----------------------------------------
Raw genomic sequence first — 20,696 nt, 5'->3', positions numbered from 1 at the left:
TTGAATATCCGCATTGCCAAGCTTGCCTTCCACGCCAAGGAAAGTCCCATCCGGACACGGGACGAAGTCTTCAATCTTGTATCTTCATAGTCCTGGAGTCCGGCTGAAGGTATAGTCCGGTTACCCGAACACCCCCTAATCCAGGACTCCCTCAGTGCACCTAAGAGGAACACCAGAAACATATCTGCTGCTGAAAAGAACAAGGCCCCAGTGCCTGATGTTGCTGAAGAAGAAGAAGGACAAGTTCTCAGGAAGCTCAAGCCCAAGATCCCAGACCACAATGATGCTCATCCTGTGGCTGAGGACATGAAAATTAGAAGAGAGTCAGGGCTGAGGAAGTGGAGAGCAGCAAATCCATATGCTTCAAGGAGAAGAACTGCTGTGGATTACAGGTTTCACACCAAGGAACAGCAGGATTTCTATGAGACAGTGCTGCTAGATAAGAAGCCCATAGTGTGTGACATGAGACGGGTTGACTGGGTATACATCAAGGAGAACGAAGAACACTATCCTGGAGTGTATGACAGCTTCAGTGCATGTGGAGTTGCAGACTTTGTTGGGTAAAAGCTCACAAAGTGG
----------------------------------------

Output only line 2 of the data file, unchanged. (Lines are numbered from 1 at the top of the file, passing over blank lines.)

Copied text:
TTGAATATCCGCATTGCCAAGCTTGCCTTCCACGCCAAGGAAAGTCCCATCCGGACACGGGACGAAGTCTTCAATCTTGTATCTTCATAGTCCTGGAGTCCGGCTGAAGGTATAGTCCGGTTACCCGAACACCCCCTAATCCAGGACTCCCTCAGTGCACCTAAGAGGAACACCAGAAACATATCTGCTGCTGAAAAGAACAAGGCCCCAGTGCCTGATGTTGCTGAAGAAGAAGAAGGACAAGTTCTCAGGAAGCTCAAGCCCAAGATCCCAGACCACAATGATGCTCATCCTGTGGCTGAGGACATGAAAATTAGAAGAGAGTCAGGGCTGAGGAAGTGGAGAGCAGCAAATCCATATGCTTCAAGGAGAAGAACTGCTGTGGATTACAGGTTTCACACCAAGGAACAGCAGGATTTCTATGAGACAGTGCTGCTAGATAAGAAGCCCATAGTGTGTGACATGAGACGGGTTGACTGGGTATACATCAAGGAGAACGAAGAACACTATCCTGGAGTGTATGACAGCTTCAGTGCATGTGGAGTTGCAGACTTTGTTGGGTAAAAGCTCACAAAGTGG